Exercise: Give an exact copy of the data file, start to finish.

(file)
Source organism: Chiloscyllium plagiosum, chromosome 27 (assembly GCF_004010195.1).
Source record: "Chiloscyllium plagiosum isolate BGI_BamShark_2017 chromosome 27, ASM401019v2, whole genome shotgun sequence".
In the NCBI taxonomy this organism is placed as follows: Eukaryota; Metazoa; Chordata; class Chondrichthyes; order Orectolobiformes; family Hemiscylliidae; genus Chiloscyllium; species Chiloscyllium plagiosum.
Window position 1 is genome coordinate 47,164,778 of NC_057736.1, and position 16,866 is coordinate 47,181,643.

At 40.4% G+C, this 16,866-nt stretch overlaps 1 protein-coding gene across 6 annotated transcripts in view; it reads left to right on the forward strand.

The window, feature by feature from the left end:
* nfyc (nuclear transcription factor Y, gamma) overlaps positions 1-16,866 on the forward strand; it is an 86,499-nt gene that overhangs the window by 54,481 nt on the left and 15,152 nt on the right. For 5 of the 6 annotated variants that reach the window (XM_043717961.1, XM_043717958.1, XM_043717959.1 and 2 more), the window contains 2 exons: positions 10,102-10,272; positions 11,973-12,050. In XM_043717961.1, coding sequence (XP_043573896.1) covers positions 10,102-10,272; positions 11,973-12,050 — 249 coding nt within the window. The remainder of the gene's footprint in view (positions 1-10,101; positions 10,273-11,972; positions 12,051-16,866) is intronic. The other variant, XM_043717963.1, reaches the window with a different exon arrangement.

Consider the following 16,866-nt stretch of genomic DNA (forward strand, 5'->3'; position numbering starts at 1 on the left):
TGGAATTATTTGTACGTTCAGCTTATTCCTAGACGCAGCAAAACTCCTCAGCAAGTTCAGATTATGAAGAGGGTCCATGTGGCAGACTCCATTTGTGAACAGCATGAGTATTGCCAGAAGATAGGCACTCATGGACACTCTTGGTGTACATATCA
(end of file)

Source organism: Chiloscyllium plagiosum, chromosome 27 (assembly GCF_004010195.1).
Source record: "Chiloscyllium plagiosum isolate BGI_BamShark_2017 chromosome 27, ASM401019v2, whole genome shotgun sequence".
In the NCBI taxonomy this organism is placed as follows: Eukaryota; Metazoa; Chordata; class Chondrichthyes; order Orectolobiformes; family Hemiscylliidae; genus Chiloscyllium; species Chiloscyllium plagiosum.
Window position 1 is genome coordinate 47,164,778 of NC_057736.1, and position 16,866 is coordinate 47,181,643.

At 40.4% G+C, this 16,866-nt stretch overlaps 1 protein-coding gene across 6 annotated transcripts in view; it reads left to right on the forward strand.

The window, feature by feature from the left end:
* nfyc (nuclear transcription factor Y, gamma) overlaps positions 1-16,866 on the forward strand; it is an 86,499-nt gene that overhangs the window by 54,481 nt on the left and 15,152 nt on the right. For 5 of the 6 annotated variants that reach the window (XM_043717961.1, XM_043717958.1, XM_043717959.1 and 2 more), the window contains 2 exons: positions 10,102-10,272; positions 11,973-12,050. In XM_043717961.1, coding sequence (XP_043573896.1) covers positions 10,102-10,272; positions 11,973-12,050 — 249 coding nt within the window. The remainder of the gene's footprint in view (positions 1-10,101; positions 10,273-11,972; positions 12,051-16,866) is intronic. The other variant, XM_043717963.1, reaches the window with a different exon arrangement.

Consider the following 16,866-nt stretch of genomic DNA (forward strand, 5'->3'; position numbering starts at 1 on the left):
TGGAATTATTTGTACGTTCAGCTTATTCCTAGACGCAGCAAAACTCCTCAGCAAGTTCAGATTATGAAGAGGGTCCATGTGGCAGACTCCATTTGTGAACAGCATGAGTATTGCCAGAAGATAGGCACTCATGGACACTCTTGGTGTACATATCA